The plight of people with mental illness in custody – a problem for everyone

In prison, severe mental illness is shockingly ordinary. Schizophrenia, bipolar disorder, post-traumatic stress disorder, and personality disorder are up to ten times as common as they are in the community overall. In New South Wales, up to one third of all new inmates on arrest are suffering from psychosis – a serious mental illness with hallucinations and delusional thinking.

Is prison really the right place for them? As doctors who negotiate this system with our patients, we believe there must be a better way. No system is perfect, but for a patient in this state suffering from psychosis – vulnerable and often in distress – the outcomes of a journey through the criminal justice system are alarmingly arbitrary.

The unwell person who comes to the attention of the NSW Police may be taken to the local hospital, or they may go to police cells and to court. At court, they can be seen by the court liaison service for diversion, but to where? Local hospitals are full and community psychiatric services are woefully underfunded. They may apply for bail, but up to a fifth are homeless and have no address to be bailed to. Specific groups, particularly our indigenous population, are disproportionately incarcerated. 

Once in prison, the wait for their next court date can easily be six weeks. This is an environment known to re-traumatise people with trauma history and make psychosis, an emergency condition, even worse. In addition to psychosis, these people disproportionately suffer from physical health problems, intellectual disability, and drug and alcohol problems. Rates of self-harm and suicide in custody are even higher than the rates of mental illness. 

If their psychosis is recognised, they can wait weeks to get to a prison mental health unit. Within office hours, this unit will have doctors, nurses and some access to psychologists, but is largely staffed by prison officers. None of the other crucial disciplines that make up a modern mental health team – such as social workers, occupational therapists, diversional therapists – are available.

Should a patient decline to accept treatment, medication occasionally needs to be enforced. This is a sad reality of psychiatric care that should only be carried out in a psychiatric hospital. Instead, in NSW, it is done at Long Bay Prison Hospital. This is an area of the prison where many of the services available in a normal hospital are not available. NSW is one of the few jurisdictions in the developed world where prisoners are not transferred out to a psychiatric hospital when necessary. There has been one study to determine whether this method of delivering health care is effective. It isn’t, and not supported by the Royal Australian and New Zealand College of Psychiatrists.

You might think this is a soft-on-crime approach. But it’s important to think about why people, mentally ill or otherwise, are put in prison in the first place: to make society safer, and to reduce the chances of further crime occurring when people are released.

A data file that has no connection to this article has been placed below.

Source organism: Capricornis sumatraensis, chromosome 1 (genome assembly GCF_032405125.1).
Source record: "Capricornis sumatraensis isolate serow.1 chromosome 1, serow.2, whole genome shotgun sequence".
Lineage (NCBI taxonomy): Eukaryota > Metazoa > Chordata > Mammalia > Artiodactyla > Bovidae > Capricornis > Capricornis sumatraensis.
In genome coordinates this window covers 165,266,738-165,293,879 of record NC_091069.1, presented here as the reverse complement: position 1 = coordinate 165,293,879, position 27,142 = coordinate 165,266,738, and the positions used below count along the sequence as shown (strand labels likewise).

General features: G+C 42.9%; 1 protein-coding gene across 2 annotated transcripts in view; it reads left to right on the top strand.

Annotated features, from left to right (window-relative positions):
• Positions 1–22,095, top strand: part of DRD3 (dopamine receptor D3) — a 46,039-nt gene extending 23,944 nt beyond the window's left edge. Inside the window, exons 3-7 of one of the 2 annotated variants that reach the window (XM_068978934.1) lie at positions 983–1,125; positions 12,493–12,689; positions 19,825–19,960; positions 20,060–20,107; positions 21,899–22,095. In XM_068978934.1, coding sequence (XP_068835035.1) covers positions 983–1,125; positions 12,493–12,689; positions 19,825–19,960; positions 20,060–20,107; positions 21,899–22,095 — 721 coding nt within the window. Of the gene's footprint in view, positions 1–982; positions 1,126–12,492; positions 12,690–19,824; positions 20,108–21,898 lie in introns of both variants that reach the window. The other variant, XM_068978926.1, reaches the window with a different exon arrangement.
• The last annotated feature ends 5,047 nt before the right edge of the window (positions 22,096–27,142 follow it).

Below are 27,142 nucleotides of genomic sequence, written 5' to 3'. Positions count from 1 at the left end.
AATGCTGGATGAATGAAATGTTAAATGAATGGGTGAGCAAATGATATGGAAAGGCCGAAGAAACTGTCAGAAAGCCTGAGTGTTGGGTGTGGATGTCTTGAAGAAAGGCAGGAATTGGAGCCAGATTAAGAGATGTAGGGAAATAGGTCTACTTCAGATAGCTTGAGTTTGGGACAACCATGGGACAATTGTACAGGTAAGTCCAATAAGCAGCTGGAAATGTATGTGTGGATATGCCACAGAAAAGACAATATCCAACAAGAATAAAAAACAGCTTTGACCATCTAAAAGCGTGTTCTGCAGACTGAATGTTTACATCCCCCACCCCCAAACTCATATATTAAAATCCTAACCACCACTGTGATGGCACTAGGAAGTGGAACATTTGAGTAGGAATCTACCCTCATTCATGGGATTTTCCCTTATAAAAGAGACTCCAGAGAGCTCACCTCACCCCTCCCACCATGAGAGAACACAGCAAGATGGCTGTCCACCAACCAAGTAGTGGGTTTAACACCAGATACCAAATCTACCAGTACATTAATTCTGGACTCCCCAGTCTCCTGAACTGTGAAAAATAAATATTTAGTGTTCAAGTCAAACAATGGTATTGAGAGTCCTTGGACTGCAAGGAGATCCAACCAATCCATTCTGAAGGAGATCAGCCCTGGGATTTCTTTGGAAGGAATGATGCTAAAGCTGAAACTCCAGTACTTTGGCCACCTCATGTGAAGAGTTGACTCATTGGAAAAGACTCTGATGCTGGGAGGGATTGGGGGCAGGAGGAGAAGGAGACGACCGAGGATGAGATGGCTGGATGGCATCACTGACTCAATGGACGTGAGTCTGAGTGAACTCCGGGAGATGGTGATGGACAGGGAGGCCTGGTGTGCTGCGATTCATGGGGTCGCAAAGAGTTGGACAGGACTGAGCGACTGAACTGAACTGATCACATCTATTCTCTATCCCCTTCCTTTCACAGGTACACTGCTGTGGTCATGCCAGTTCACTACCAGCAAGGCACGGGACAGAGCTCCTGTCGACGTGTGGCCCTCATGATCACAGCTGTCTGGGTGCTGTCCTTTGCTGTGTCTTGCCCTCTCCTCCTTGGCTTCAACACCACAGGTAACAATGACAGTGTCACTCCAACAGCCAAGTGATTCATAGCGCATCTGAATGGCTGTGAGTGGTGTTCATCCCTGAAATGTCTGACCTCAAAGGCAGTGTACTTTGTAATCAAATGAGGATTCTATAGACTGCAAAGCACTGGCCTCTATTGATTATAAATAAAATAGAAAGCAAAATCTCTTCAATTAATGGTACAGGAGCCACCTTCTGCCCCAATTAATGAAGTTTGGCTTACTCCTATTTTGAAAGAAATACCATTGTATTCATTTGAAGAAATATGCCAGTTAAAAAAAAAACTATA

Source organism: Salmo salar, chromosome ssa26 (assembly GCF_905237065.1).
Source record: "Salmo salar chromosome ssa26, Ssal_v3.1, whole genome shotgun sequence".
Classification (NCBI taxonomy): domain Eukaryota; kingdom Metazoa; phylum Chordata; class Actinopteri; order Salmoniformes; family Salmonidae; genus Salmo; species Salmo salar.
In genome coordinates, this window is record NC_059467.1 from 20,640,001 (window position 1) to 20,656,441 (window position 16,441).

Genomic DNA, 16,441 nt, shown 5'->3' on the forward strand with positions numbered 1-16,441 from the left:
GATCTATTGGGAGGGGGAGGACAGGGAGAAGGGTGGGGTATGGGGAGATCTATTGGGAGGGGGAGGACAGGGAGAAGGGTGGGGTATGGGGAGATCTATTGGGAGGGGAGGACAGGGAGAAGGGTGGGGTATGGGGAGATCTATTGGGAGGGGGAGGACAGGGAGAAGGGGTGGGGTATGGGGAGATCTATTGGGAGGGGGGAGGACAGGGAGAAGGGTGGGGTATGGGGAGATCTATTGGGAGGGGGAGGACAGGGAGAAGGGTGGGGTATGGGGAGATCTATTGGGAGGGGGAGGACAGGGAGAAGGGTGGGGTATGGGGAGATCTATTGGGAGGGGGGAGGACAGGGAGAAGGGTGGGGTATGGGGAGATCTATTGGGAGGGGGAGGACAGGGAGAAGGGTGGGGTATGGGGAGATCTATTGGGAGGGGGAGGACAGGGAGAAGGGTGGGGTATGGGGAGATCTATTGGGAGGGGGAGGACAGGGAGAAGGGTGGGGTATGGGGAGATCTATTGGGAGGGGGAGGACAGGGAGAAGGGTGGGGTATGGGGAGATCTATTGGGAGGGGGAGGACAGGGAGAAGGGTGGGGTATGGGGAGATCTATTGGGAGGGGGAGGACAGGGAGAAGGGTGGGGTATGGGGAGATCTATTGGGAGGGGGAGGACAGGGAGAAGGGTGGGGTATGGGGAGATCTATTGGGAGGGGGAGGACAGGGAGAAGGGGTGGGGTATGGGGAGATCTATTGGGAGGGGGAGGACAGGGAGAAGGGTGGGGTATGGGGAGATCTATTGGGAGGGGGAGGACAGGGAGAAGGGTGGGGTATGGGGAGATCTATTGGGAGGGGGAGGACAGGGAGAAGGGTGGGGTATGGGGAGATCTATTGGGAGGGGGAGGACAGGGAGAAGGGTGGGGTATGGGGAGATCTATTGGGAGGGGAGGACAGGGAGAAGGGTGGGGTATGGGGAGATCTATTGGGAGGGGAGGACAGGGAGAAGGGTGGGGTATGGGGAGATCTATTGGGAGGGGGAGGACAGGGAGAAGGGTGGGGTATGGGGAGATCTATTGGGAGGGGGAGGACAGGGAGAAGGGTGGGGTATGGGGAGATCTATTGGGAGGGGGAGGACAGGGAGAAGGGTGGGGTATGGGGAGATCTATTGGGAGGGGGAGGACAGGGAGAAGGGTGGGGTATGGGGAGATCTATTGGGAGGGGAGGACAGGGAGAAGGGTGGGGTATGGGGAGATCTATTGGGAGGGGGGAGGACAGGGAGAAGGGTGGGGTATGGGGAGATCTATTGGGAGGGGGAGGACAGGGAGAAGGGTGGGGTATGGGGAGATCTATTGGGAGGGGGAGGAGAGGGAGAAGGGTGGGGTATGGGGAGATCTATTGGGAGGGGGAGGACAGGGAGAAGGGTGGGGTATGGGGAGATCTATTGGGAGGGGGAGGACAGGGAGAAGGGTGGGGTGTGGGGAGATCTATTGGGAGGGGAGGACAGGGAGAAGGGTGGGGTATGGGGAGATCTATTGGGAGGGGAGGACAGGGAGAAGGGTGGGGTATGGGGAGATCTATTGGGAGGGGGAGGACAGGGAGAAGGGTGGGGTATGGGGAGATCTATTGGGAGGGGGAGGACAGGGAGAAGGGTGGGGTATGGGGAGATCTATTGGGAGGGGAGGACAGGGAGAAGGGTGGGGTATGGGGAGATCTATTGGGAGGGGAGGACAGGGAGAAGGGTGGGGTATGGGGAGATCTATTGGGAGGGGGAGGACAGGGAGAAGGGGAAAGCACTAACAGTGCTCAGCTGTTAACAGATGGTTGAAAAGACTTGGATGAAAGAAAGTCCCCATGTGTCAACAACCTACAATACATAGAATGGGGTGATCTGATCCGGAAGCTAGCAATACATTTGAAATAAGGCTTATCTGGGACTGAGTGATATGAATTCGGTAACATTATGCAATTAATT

So does the current approach work? The short answer is no. The rate of recidivism, or re-offending, for all inmates in NSW is at least 40%. For those in the justice system with a severe mental illness it is even higher. The recidivism rate for those who receive mental health care in a hospital, albeit initially more costly but with full multi-disciplinary teams, is less than 10%. 

There you have it. For weeks unwell people are placed in a situation known to worsen their mental condition, then put on a pathway that leaves them more likely to re-offend. And this is what happens when the system is working well. The problem isn’t a lack of effort, or care, or passionate and tireless work by frontline health care staff making the best of the situation. It’s an unthinking, senseless and under-resourced system that doesn’t benefit anyone, least of all those unfortunate enough to get caught up in it.  

We propose the following changes. Processes need to be developed for the prompt transfer of low risk custodial patients to receive treatment in nearby psychiatric units. Studies have shown this to be no more dangerous than admission of people off the street. Secondly, the overall community mental health capacity needs to be increased significantly. Amongst myriad upsides, treatment in a hospital has been shown to reduce reoffending, so let’s ensure there are adequate beds for people to be treated in. Finally, once treated, we need to minimise the chances of relapse and reoffending. Stable accommodation is crucial to this, so more money needs allocated to break the vicious cycle of mental illness, homelessness, and offending.

As it stands, the system significantly disadvantages a specific group, and misses an opportunity for society to reduce the risk of reoffending. This is the definition of systemic discrimination, and is to the detriment of everyone.

Dr Calum Smith and Dr Andrew Ellis
Faculty of Forensic Psychiatry NSW Subcommittee
Royal Australian and New Zealand College of Psychiatrists

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For all other expert mental health information, visit Your Health in Mind, the RANZCP’s consumer health information website.


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